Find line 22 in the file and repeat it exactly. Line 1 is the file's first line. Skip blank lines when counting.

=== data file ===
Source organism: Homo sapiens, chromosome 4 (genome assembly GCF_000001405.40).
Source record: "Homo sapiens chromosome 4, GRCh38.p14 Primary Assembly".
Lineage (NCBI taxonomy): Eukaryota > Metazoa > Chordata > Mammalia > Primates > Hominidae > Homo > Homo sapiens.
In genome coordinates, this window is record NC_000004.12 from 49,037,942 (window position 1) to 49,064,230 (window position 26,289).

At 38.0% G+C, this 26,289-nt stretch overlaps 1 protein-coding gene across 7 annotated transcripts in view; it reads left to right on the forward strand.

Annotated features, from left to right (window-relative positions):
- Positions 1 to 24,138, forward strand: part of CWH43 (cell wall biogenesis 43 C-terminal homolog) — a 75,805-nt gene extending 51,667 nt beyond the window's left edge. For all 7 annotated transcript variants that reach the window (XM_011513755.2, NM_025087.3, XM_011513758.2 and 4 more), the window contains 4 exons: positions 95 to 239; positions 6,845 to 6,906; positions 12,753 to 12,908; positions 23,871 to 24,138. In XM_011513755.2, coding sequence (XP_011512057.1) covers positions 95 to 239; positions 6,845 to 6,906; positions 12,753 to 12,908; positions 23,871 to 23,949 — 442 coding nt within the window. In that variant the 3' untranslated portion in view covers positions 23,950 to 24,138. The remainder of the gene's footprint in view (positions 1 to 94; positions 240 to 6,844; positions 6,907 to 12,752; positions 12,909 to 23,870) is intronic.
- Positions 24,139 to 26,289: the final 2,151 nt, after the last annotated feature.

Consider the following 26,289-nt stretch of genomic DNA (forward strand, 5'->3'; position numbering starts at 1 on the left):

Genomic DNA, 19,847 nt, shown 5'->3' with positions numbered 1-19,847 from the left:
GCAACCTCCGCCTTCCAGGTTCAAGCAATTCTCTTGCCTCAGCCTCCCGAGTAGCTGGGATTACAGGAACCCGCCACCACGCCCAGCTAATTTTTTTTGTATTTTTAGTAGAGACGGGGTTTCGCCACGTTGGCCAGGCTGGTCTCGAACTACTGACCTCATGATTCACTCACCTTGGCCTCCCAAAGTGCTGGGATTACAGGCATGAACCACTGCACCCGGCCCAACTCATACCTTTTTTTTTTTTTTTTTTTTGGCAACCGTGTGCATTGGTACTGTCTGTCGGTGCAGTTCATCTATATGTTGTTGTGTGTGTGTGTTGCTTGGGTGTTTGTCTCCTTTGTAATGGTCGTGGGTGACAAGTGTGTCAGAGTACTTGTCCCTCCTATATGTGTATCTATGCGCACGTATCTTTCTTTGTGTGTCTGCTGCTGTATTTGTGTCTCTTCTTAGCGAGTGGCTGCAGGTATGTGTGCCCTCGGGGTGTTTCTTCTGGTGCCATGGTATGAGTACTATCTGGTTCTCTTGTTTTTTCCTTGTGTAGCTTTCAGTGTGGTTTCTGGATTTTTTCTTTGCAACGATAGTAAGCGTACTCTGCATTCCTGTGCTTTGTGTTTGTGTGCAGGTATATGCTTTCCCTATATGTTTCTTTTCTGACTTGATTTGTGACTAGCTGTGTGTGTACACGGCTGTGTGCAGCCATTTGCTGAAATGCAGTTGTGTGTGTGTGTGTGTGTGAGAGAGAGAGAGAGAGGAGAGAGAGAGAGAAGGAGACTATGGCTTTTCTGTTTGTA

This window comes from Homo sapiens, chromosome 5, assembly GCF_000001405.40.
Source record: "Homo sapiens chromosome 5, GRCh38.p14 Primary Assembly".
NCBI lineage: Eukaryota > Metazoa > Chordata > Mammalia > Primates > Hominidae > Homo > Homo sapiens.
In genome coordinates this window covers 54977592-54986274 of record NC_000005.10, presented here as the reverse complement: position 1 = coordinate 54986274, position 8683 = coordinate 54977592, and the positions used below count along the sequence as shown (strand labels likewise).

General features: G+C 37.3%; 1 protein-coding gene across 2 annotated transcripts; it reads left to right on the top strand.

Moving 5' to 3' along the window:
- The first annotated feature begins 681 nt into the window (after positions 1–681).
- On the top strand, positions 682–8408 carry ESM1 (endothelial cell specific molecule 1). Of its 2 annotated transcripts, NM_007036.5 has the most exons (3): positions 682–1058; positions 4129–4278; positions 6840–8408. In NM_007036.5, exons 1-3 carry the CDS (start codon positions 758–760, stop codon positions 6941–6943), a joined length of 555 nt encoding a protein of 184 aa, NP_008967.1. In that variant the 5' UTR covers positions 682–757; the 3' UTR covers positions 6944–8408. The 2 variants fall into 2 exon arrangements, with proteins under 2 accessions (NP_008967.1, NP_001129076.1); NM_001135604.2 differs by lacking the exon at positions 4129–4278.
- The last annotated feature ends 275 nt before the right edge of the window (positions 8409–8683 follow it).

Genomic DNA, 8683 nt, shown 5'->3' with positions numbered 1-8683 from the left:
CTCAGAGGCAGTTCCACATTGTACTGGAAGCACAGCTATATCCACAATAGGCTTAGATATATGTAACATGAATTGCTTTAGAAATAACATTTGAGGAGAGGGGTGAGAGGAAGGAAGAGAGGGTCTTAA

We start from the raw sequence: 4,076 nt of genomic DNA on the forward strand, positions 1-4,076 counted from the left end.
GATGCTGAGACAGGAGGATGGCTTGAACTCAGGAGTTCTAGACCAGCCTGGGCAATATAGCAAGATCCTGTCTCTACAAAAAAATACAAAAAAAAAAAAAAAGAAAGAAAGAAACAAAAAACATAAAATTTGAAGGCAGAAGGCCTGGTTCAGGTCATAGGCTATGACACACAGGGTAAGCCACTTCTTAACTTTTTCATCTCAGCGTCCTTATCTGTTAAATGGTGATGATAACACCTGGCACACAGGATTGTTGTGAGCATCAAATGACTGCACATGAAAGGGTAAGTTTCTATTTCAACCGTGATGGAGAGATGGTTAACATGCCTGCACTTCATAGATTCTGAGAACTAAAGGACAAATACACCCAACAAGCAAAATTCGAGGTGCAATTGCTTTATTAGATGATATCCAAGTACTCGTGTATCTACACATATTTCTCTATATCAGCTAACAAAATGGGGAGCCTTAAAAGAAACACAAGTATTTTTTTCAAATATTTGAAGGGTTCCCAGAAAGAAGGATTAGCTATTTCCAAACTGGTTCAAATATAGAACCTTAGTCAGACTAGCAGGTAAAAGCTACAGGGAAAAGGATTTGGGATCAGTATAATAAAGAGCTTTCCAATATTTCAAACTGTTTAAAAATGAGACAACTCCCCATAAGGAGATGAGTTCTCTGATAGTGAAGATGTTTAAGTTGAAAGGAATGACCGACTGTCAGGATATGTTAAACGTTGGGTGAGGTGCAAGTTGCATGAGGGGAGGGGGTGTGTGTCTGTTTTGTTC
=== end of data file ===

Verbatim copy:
CTCAGAGGCAGTTCCACATTGTACTGGAAGCACAGCTATATCCACAATAGGCTTAGATATATGTAACATGAATTGCTTTAGAAATAACATTTGAGGAGAGGGGTGAGAGGAAGGAAGAGAGGGTCTTAA